What is Solvency Ratio of an Insurance Company & Why should it matter to you?

10th May 2017
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Ever wonder how likely you are to get your money back should the insurance company fail? Imagine a situation where a massive earthquake or natural calamity in a region puts a huge burden on the insurance company. The insurer is obligated to pay the claims, but what if it genuinely cannot? What if the company becomes insolvent?

That is why the solvency ratio is a crucial component to consider when deciding whom to select as an insurer.

The solvency ratio of an insurance company is the size of its capital relative to all the risk it has taken, which is all liabilities subtracted from total assets. In other words, solvency is a measurement of how much the company has in assets versus how much it owes. It is a basic measure of how financially sound an insurer is and its ability to pay claims. It helps investors measure the company’s ability to meet its obligations and is similar to the capital adequacy ratio of banks.

Worth mentioning here is that solvency and liquidity are not the same. Liquidity is a measure of a firm’s ability to pay short-term debt, while solvency is the ability to pay all debt including long-term debt. It is an indicator of the firm’s long-term survival. 

How the solvency ratio is calculated
solvancy

The solvency ratio is derived out of the solvency margin (available solvency margin to required solvency margin) which is basically the amount by which the assets of the insurer exceed its liabilities. However it is not as simple as it appears. The Insurance Regulatory and Development Authority, or IRDA, has prescribed methods of valuation of assets and liabilities. Based on these guidelines, the life insurance companies have to prepare a statement of solvency margin every quarter.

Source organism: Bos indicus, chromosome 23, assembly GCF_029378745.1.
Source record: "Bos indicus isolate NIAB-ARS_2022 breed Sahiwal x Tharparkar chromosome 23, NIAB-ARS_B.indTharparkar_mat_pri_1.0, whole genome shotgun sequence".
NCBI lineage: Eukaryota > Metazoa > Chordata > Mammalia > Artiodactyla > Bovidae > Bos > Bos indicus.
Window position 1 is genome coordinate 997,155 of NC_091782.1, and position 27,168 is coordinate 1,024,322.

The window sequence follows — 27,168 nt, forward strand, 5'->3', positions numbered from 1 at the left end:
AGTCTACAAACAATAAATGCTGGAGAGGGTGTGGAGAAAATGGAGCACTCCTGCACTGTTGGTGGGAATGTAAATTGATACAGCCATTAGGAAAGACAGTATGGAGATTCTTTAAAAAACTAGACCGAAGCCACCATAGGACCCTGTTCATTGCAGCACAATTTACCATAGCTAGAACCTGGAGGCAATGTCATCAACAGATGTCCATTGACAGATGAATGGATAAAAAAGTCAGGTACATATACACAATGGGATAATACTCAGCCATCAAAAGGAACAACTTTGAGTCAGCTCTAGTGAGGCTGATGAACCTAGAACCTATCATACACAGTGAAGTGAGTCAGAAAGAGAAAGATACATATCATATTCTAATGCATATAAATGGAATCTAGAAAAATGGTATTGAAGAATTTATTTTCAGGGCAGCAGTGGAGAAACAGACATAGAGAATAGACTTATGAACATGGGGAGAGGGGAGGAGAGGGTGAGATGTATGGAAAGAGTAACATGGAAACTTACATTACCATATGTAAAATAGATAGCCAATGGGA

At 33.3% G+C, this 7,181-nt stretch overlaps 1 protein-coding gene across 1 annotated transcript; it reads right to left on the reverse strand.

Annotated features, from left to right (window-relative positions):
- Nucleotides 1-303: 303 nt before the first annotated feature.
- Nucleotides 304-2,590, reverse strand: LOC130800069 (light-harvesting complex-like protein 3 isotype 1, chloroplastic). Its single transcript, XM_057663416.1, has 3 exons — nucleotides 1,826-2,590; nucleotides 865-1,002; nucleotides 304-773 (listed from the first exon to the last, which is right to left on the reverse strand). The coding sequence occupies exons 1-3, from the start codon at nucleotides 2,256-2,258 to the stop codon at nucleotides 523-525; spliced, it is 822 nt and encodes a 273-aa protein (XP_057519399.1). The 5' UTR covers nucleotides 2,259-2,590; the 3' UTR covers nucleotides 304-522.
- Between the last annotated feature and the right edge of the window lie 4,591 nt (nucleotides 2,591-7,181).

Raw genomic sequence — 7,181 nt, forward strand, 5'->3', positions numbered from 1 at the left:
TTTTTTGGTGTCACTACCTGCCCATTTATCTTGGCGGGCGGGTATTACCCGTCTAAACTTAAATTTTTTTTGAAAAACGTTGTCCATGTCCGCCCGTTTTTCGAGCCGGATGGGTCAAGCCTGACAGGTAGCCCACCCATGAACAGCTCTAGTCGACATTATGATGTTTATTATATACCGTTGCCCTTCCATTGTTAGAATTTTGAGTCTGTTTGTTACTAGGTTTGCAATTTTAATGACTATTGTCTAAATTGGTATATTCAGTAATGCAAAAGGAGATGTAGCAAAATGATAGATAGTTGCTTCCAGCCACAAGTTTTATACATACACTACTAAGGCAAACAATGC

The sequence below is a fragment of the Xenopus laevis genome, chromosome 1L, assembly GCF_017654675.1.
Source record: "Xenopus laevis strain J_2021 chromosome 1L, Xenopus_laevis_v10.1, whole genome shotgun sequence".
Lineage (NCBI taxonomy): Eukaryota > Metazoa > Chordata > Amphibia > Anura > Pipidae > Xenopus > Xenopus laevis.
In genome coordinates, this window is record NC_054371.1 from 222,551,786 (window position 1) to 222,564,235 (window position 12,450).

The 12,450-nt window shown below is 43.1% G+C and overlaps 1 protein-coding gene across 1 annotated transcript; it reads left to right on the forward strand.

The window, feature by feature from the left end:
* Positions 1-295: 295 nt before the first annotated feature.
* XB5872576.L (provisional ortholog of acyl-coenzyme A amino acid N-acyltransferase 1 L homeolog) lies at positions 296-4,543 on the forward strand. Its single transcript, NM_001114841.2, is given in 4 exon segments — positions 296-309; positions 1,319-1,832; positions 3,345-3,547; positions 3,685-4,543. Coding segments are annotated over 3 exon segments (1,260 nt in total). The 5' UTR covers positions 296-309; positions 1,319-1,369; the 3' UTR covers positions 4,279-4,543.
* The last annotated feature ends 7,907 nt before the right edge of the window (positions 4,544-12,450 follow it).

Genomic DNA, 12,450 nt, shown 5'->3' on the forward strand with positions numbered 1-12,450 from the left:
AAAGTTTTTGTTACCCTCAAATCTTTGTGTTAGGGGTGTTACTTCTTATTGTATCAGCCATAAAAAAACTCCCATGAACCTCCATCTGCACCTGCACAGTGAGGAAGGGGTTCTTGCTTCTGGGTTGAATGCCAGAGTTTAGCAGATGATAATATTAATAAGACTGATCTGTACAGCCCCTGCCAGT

In India, insurers are required to maintain a minimum solvency ratio of 1.50. Insurance players whose solvency ratios are dangerously close to this minimum level are closely watched by the insurance regulator, the IRDA. However, as per the draft exposure issued by IRDA in February 2013, it was proposed that the insurance companies be required to maintain a solvency ratio of 1.45 from fiscal 2013-14. Simultaneously, as per international practices, the IRDA has also proposed a move towards a risk-based solvency approach to discourage insurance companies from investing in riskier assets.

How individuals can access the data

Solvency ratios are available in the annual report published on the IRDA website. As on March 2013, all the 24 life insurers complied with the stipulated requirement of the solvency ratio of which Life Insurance Corporation of India, or LIC, had the lowest solvency ratio among its peers at 1.52 while Bajaj Allianz had the highest solvency ratio of 6.34 in the life insurance space.

While the solvency ratio is a crucial aspect, it should not be viewed in isolation, but in conjunction with other factors. No doubt, a higher solvency ratio is definitely good for the policyholder as this gives him a sense of comfort that the liabilities are backed by assets more than the mandatory limit set by the IRDA.

But overall, the higher the solvency ratio the stronger the promise.

Author – Mr. Ranjan Dutt,  AVP – Marketing at Bajaj Allianz Life Insurance

Disclaimer
The information being provided under this section ‘Investor Education’ is for the sole purpose of creating awareness about Life Insurance and for their understanding, in general. The views being expressed only constitute opinions and therefore cannot be considered as guidelines, recommendations or as a professional guide for the readers. Many of the statements and assertions contained in this section merely reflect the views, opinions & belief of the individual writers and therefore BALIC does not in any manner guarantee the completeness, efficacy, accuracy or authenticity of such information. This information is not intended to be an offer or solicitation for the purchase or sale of any financial product or instrument. Before making any investments, the readers are advised to seek independent professional advice, verify the contents in order to arrive at an informed investment decision.

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